Month: July 2019

Comparing Cattle for Crossbreeding

Across-breed EPDs and the value of shared metrics

Imagine you want to buy a horse. But you’re a tall guy, so you want a tall horse. In your search, you find advertisements for two likely potentials. They both look like great ranch horses, but one is listed as 72 tall while the other is described as 132 tall.

If you chose based on those numbers alone, without knowing the measurement systems being used in each case, you would be short-changed if you chose the second horse because of its seemingly larger height number.

If you knew the measurement system each number was coming from—inches and centimeters, respectively—and knew how to convert those systems to make them comparable, it would be clear that the first horse is taller despite the seemingly lower number (72 in. versus 132 cm, a.k.a. 52 in.). If both horses were measured using the same system—let’s say, hands, making them 18 hands versus 13 hands—to begin with, it would make finding the taller horse even easier.

Expected progeny differences (EPDs) in the cattle world are a lot like our hypothetical tall horses problem. Most breeds’ EPDs are on different bases. An EPD basis is analogous to a measurement system; it’s the system in which their measurement numbers (i.e., EPDs) make sense. If you try to directly compare the weaning weight EPD on an Angus bull to the weaning weight EPD on a Hereford bull, for example, your success at getting a bull that meets your genetic goals will be about as successful as if you had chosen the second “tall” horse.

Avoid wrecks in breeding season

Burt Ruthrford – Beef Magazine

I have a confession. I’m not good with numbers. So, let’s talk about numbers. Selection indexes, to be exact.

Actually, Matt Spangler is going to do the talking. Spangler is a beef geneticist at the University of Nebraska-Lincoln and one of the speakers at a King Ranch Institute for Ranch Management lectureship on genetics recently in Denver. In addition to KRIRM, the symposium was sponsored by the National Cattlemen’s Beef Association and Colorado State University.

How many of you have taken up a bull sale catalog and, with expected progeny difference (EPD) thresholds in mind, circled bulls you’re interested in and crossed out the bulls that don’t meet one or more of your baseline EPD levels? Probably everybody.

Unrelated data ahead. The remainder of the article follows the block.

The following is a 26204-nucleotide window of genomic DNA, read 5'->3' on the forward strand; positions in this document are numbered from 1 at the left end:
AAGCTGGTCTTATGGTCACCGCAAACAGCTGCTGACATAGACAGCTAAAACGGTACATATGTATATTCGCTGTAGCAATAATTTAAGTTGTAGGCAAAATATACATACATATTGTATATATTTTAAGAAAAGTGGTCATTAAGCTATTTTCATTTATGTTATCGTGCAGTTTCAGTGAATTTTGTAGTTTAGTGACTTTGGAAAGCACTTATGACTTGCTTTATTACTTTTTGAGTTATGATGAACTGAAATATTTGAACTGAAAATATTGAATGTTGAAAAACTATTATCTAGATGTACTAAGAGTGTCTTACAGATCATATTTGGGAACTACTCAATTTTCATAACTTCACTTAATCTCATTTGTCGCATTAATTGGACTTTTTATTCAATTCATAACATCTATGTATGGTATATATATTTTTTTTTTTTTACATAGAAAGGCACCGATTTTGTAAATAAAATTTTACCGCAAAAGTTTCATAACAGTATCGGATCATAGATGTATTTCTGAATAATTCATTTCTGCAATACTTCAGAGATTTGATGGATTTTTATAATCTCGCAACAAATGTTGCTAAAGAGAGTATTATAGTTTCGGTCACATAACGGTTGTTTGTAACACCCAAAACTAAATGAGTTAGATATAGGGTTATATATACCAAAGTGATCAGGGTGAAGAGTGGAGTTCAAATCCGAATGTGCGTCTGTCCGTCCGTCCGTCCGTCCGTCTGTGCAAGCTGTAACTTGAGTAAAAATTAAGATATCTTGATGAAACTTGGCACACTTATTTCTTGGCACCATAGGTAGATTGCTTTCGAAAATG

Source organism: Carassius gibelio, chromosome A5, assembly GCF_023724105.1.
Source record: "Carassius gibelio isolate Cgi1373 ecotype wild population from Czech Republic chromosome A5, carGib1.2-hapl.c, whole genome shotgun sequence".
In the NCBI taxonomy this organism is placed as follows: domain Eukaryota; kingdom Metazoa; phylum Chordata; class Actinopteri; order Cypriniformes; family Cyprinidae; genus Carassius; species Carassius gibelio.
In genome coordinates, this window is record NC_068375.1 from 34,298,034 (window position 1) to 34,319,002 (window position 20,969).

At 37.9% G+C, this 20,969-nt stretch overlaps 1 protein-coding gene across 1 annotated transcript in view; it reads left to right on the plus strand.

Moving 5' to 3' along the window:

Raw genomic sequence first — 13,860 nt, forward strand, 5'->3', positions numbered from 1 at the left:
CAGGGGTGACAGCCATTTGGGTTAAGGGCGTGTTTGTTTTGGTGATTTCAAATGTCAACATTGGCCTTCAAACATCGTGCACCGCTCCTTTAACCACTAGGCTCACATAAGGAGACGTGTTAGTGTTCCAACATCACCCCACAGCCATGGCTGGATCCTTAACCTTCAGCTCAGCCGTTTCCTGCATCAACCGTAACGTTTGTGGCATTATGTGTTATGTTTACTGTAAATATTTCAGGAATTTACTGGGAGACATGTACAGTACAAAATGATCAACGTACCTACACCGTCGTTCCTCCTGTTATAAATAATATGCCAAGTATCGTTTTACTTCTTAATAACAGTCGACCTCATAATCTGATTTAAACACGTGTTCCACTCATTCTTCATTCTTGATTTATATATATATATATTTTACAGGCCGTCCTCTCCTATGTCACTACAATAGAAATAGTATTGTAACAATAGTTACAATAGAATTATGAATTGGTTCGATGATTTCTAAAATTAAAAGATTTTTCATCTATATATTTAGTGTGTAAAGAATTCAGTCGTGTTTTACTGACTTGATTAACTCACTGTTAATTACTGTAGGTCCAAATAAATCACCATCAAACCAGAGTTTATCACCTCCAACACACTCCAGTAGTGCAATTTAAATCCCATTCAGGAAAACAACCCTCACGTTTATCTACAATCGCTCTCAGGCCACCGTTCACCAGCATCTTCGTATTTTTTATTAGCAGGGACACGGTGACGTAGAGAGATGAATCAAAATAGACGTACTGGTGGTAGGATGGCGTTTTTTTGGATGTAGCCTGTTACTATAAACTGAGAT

But, Spangler asks, how many good bulls did you pass by because they didn’t meet one of your EPD thresholds, but excelled in others? The guilty need not come forth.

That’s where an index comes in. Indexes are easy to use and interpret — and most importantly, are economically driven. Traits get more weight if they’re larger drivers of profit.

Indexes inherently account for the genetic relationships among traits as well. That’s good. It can also be very bad if you use the wrong index.

“If you think about growth traits — mature cow weight, birth weight, weaning weight, yearling weight Avoid wrecks in breeding season — they’re obviously not independent. These early traits are not independent of mature cow weight,” Spangler says. “

That means if I select to increase weaning weight and I also keep back replacement females, there is a tendency over time that the heifers I’d kept back are going to be larger in terms of mature cow size,” he says. “I have now pitted revenue, weight of calf at sale or weaning, against cost, which is increasing the cow size and increasing maintenance energy requirements.”

Can you select for multiple traits? “That’s what a selection index allows us to do.”

If you’re a terminal breeder, selecting an index like the Angus $Beef or $B is exactly what you should do. “But there’s a whole lot of commercial bull buyers that don’t fit that, but they still use $B to rank bulls they buy,” Spangler says.

“And it’s inappropriate because of replacement heifers. Dollar beef will put a lot of emphasis on carcass traits, carcass weight.

And so, as a consequence, the heifers they keep back will tend to be larger at maturity.” And because it’s a growth index, it doesn’t take into account female fertility. So, as you gear up for bull sales this fall, study those indexes carefully and know what traits they take into account. ❚❚